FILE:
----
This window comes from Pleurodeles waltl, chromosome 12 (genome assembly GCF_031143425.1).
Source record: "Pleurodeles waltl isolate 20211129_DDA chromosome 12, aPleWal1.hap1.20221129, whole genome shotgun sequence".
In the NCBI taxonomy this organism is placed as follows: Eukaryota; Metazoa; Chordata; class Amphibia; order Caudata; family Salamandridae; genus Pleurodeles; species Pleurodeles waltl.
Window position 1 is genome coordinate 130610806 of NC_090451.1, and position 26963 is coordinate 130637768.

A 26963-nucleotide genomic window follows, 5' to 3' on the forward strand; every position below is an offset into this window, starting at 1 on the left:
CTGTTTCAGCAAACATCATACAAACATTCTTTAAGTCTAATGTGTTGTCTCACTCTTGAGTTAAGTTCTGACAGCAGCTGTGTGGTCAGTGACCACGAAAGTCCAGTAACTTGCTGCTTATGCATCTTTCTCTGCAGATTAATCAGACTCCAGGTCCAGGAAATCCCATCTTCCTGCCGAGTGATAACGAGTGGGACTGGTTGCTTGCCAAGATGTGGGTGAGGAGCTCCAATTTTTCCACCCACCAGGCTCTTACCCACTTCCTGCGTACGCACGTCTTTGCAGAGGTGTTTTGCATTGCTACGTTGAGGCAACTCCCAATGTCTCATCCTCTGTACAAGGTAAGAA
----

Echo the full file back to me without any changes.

This window comes from Pleurodeles waltl, chromosome 12 (genome assembly GCF_031143425.1).
Source record: "Pleurodeles waltl isolate 20211129_DDA chromosome 12, aPleWal1.hap1.20221129, whole genome shotgun sequence".
In the NCBI taxonomy this organism is placed as follows: Eukaryota; Metazoa; Chordata; class Amphibia; order Caudata; family Salamandridae; genus Pleurodeles; species Pleurodeles waltl.
Window position 1 is genome coordinate 130610806 of NC_090451.1, and position 26963 is coordinate 130637768.

A 26963-nucleotide genomic window follows, 5' to 3' on the forward strand; every position below is an offset into this window, starting at 1 on the left:
CTGTTTCAGCAAACATCATACAAACATTCTTTAAGTCTAATGTGTTGTCTCACTCTTGAGTTAAGTTCTGACAGCAGCTGTGTGGTCAGTGACCACGAAAGTCCAGTAACTTGCTGCTTATGCATCTTTCTCTGCAGATTAATCAGACTCCAGGTCCAGGAAATCCCATCTTCCTGCCGAGTGATAACGAGTGGGACTGGTTGCTTGCCAAGATGTGGGTGAGGAGCTCCAATTTTTCCACCCACCAGGCTCTTACCCACTTCCTGCGTACGCACGTCTTTGCAGAGGTGTTTTGCATTGCTACGTTGAGGCAACTCCCAATGTCTCATCCTCTGTACAAGGTAAGAA